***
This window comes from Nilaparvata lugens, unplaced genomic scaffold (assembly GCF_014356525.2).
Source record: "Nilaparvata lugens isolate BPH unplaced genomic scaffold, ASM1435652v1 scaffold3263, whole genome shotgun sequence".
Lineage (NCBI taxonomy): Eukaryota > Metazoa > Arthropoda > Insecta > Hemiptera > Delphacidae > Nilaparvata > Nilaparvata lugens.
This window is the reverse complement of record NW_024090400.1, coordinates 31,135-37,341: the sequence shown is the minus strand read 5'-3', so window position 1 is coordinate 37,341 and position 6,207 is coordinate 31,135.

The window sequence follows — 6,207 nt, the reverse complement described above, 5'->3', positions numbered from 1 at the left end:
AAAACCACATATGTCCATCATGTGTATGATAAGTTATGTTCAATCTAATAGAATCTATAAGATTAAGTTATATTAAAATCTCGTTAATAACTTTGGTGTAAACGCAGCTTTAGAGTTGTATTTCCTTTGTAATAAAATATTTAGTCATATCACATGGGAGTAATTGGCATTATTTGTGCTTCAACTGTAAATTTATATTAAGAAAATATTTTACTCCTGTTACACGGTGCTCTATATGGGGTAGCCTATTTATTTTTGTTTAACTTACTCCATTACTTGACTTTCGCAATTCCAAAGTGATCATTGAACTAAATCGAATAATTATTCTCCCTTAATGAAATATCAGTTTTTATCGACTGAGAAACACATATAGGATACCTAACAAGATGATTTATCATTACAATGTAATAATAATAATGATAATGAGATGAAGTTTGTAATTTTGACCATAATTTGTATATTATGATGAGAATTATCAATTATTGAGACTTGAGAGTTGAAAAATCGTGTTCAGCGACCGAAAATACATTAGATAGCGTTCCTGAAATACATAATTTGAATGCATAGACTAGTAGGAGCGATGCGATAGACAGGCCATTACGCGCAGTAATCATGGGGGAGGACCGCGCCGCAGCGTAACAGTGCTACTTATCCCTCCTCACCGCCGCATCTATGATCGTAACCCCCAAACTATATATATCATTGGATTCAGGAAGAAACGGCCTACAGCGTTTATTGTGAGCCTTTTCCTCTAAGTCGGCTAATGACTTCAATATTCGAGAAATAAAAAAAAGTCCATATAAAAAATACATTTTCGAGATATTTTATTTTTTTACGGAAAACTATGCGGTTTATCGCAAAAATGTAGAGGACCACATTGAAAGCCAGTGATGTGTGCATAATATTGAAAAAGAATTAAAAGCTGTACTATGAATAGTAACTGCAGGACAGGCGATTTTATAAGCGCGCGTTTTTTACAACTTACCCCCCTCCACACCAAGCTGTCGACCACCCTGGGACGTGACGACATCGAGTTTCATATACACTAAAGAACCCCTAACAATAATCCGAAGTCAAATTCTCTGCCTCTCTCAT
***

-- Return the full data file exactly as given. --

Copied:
This window comes from Nilaparvata lugens, unplaced genomic scaffold (assembly GCF_014356525.2).
Source record: "Nilaparvata lugens isolate BPH unplaced genomic scaffold, ASM1435652v1 scaffold3263, whole genome shotgun sequence".
Lineage (NCBI taxonomy): Eukaryota > Metazoa > Arthropoda > Insecta > Hemiptera > Delphacidae > Nilaparvata > Nilaparvata lugens.
This window is the reverse complement of record NW_024090400.1, coordinates 31,135-37,341: the sequence shown is the minus strand read 5'-3', so window position 1 is coordinate 37,341 and position 6,207 is coordinate 31,135.

The window sequence follows — 6,207 nt, the reverse complement described above, 5'->3', positions numbered from 1 at the left end:
AAAACCACATATGTCCATCATGTGTATGATAAGTTATGTTCAATCTAATAGAATCTATAAGATTAAGTTATATTAAAATCTCGTTAATAACTTTGGTGTAAACGCAGCTTTAGAGTTGTATTTCCTTTGTAATAAAATATTTAGTCATATCACATGGGAGTAATTGGCATTATTTGTGCTTCAACTGTAAATTTATATTAAGAAAATATTTTACTCCTGTTACACGGTGCTCTATATGGGGTAGCCTATTTATTTTTGTTTAACTTACTCCATTACTTGACTTTCGCAATTCCAAAGTGATCATTGAACTAAATCGAATAATTATTCTCCCTTAATGAAATATCAGTTTTTATCGACTGAGAAACACATATAGGATACCTAACAAGATGATTTATCATTACAATGTAATAATAATAATGATAATGAGATGAAGTTTGTAATTTTGACCATAATTTGTATATTATGATGAGAATTATCAATTATTGAGACTTGAGAGTTGAAAAATCGTGTTCAGCGACCGAAAATACATTAGATAGCGTTCCTGAAATACATAATTTGAATGCATAGACTAGTAGGAGCGATGCGATAGACAGGCCATTACGCGCAGTAATCATGGGGGAGGACCGCGCCGCAGCGTAACAGTGCTACTTATCCCTCCTCACCGCCGCATCTATGATCGTAACCCCCAAACTATATATATCATTGGATTCAGGAAGAAACGGCCTACAGCGTTTATTGTGAGCCTTTTCCTCTAAGTCGGCTAATGACTTCAATATTCGAGAAATAAAAAAAAGTCCATATAAAAAATACATTTTCGAGATATTTTATTTTTTTACGGAAAACTATGCGGTTTATCGCAAAAATGTAGAGGACCACATTGAAAGCCAGTGATGTGTGCATAATATTGAAAAAGAATTAAAAGCTGTACTATGAATAGTAACTGCAGGACAGGCGATTTTATAAGCGCGCGTTTTTTACAACTTACCCCCCTCCACACCAAGCTGTCGACCACCCTGGGACGTGACGACATCGAGTTTCATATACACTAAAGAACCCCTAACAATAATCCGAAGTCAAATTCTCTGCCTCTCTCAT